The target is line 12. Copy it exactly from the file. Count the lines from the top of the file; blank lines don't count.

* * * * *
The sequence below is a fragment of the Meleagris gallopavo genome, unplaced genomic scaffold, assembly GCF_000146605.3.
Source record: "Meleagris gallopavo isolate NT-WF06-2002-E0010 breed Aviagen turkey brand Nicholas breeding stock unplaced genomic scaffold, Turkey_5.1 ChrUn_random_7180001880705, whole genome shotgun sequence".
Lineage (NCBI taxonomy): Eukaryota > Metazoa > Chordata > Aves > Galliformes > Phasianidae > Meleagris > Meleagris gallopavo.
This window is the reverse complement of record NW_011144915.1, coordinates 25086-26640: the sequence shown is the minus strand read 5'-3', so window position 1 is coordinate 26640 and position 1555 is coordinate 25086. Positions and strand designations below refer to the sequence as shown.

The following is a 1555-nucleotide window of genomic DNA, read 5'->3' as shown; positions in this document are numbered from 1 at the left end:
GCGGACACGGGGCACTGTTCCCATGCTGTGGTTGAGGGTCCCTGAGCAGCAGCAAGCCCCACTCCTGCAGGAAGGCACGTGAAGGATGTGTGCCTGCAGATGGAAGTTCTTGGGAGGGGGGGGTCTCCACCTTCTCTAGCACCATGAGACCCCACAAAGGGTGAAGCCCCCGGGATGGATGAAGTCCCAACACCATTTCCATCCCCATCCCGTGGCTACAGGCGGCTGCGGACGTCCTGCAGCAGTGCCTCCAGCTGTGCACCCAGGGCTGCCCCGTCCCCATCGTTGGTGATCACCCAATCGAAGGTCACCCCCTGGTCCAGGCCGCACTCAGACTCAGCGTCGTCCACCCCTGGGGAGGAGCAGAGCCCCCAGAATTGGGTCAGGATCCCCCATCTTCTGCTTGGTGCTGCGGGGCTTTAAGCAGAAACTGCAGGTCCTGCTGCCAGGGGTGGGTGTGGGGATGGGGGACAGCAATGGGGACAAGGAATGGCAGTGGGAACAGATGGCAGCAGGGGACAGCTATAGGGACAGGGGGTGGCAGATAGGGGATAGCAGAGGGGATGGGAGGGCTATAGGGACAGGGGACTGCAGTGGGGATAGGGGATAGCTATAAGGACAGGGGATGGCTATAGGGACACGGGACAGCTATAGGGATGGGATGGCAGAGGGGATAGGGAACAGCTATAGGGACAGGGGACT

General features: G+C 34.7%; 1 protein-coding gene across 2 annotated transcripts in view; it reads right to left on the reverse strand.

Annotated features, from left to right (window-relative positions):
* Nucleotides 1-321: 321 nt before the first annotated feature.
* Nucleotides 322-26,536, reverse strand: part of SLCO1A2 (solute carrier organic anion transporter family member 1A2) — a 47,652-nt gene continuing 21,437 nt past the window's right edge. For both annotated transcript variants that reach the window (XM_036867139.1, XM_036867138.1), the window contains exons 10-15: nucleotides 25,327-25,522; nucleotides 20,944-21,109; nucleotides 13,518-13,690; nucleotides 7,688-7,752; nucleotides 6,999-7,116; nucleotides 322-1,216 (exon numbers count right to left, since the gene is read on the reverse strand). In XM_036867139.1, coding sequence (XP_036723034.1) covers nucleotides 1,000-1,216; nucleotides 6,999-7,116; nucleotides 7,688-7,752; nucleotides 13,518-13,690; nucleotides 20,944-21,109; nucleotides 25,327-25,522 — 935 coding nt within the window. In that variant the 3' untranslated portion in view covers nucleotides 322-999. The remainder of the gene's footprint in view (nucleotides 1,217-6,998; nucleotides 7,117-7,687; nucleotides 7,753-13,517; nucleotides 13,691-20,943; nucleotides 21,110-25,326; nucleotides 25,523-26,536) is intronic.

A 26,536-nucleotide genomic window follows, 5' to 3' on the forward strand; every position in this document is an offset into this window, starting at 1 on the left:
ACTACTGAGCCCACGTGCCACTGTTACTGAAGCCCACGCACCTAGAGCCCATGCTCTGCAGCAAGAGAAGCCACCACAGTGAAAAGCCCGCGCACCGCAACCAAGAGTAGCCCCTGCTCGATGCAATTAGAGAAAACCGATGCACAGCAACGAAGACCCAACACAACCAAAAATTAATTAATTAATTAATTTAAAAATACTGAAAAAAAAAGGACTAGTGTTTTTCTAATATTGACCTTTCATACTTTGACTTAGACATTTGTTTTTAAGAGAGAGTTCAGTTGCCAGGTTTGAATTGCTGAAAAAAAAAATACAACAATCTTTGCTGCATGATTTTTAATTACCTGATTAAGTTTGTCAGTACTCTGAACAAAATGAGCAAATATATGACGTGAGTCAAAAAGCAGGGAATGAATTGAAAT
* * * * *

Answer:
ACTACTGAGCCCACGTGCCACTGTTACTGAAGCCCACGCACCTAGAGCCCATGCTCTGCAGCAAGAGAAGCCACCACAGTGAAAAGCCCGCGCACCGCAACCAAGAGTAGCCCCTGCTCGATGCAATTAGAGAAAACCGATGCACAGCAACGAAGACCCAACACAACCAAAAATTAATTAATTAATTAATTTAAAAATACTGAAAAAAAAAGGACTAGTGTTTTTCTAATATTGACCTTTCATACTTTGACTTAGACATTTGTTTTTAAGAGAGAGTTCAGTTGCCAGGTTTGAATTGCTGAAAAAAAAAATACAACAATCTTTGCTGCATGATTTTTAATTACCTGATTAAGTTTGTCAGTACTCTGAACAAAATGAGCAAATATATGACGTGAGTCAAAAAGCAGGGAATGAATTGAAAT